For months the National Highway Traffic Safety Administration (NHTSA), which is part of the Department of Transportation, had been receiving complaints from customers and police agencies across the nation about “sticking accelerators” on Toyota Motor Vehicles. They routinely processed these complaints and asked Toyota to investigate and report back on the alleged problems. Indications are that Toyota was less than responsive.

Finally in November of last year, NHTSA approached Secretary of Transportation Ray LaHood and requested permission for some of its staff to fly to Japan to meet with Toyota executives; permission was granted. The purpose of the trip was to determine whether or not there was really a sticking accelerator problem and, if there was, to find out when Toyota intended to recall its automobiles and fix them?

In the history of the agency I know of no other time when federal regulators went “hat in hand” to an auto manufacturer, at home or abroad, and begged them to make a safety recall of  a defective motor vehicle system. During the three years when I was the Administrator of NHTSA it was not unusual to recall nearly a million vehicles a month for repair of safety defects, and not once did a member of my staff have to travel to Japan or Europe to do it. Not once did we refuse to conduct a safety investigation because of the, “need to allocate and prioritize NHTSA’s limited resources to best accomplish the agency’s safety mission.” In fact, I would have fired any member of my staff who came up with such a dumb idea.

The NATIONAL TRAFFIC AND MOTOR VEHICLE SAFETY ACT OF 1966 charges NHTSA with the responsibility to “protect the American public against unreasonable risk of accidents occurring as a result of the design, construction or performance of motor vehicles and is to also protect against unreasonable risk of death or injury to persons in the event accidents do occur … a minimum standard for motor vehicle performance, or motor vehicle equipment performance, which is practicable, which meets the need for motor vehicle safety and which provides objective criteria” to measure against.

It is NHTSA’s job to protect the public by setting standards and identifying and correcting motor vehicle safety defects — including sticking accelerators and sudden and uncontrolled acceleration… It does this by defect identification and correction; by “compiling and analyzing safety statistics and information; and by conducting supportive safety research and development.” If a safety defect exists NHTSA identifies it and requires that the manufacturer recalls the defective vehicles and corrects their faults at no cost to the customer.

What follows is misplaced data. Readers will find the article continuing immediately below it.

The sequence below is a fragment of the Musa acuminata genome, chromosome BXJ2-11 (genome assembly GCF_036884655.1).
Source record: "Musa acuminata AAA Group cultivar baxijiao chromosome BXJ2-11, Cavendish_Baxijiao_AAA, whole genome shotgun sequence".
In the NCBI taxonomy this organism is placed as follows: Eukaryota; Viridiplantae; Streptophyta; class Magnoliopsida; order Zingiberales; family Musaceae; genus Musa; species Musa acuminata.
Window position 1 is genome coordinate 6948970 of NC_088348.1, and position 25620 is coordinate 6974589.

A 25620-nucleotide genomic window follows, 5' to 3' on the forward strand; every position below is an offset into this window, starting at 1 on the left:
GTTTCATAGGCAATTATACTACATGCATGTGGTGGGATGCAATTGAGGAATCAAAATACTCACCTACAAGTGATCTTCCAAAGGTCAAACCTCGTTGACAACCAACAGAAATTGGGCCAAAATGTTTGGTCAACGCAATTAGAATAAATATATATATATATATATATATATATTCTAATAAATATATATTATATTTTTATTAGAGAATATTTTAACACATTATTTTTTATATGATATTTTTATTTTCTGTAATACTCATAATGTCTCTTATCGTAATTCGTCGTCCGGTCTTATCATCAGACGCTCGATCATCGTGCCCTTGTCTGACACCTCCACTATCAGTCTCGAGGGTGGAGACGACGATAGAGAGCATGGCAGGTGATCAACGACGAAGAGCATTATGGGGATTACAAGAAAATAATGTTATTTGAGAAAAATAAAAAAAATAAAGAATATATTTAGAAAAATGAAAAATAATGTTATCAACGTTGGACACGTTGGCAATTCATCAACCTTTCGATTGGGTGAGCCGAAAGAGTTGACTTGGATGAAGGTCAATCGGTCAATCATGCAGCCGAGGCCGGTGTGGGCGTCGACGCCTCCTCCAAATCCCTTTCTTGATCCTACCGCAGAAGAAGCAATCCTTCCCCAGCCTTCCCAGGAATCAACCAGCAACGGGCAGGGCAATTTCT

Identifying and correcting mechanical and technical safety defects is something the military trained me to do. At one time I commanded the U.S. Army’s Test and Evaluation Command headquartered at Aberdeen Proving Ground in Maryland. The command was responsible for the “Engineer Development Testing” of all military equipment including – but not limited to — aircraft, helicopters, jeeps, tanks, trucks, missiles, artillery and munitions.

When I was leading NHTSA, we assumed that some auto manufacturers would do all they could to stiff arm us and not cooperate, but we didn’t care. Our job was to protect the public and we had all the tools — or weapons — we needed to get the job done. We could assess substantial fines, subpoena correspondence and records, loose the news media on the manufacturers for their lack of cooperation and, if need be, have the Department of Justice drag the recalcitrant manufacturer into court. On the average NHTSA opened between 100 and 125 defect investigations a year.

Even back then Toyota was a very large and competently run company; but at times it could be difficult to work with. It had a reputation of not notifying the agency of its discovery of safety defects as required by the Safety Act and of not providing completely factual answers concerning the issues raised by our letters and Special Orders. But this was only an irritant, not a failure of the system. I made it clear to Toyota that I was not above knee-capping them and they wisely decided to fully cooperate.

It is the US Department of Transportation’s NHTSA that is responsible for identifying, recalling and having motor vehicle safety defects corrected. The manufacturer’s job is to perform the recall in accordance with NHTSA’s instructions.

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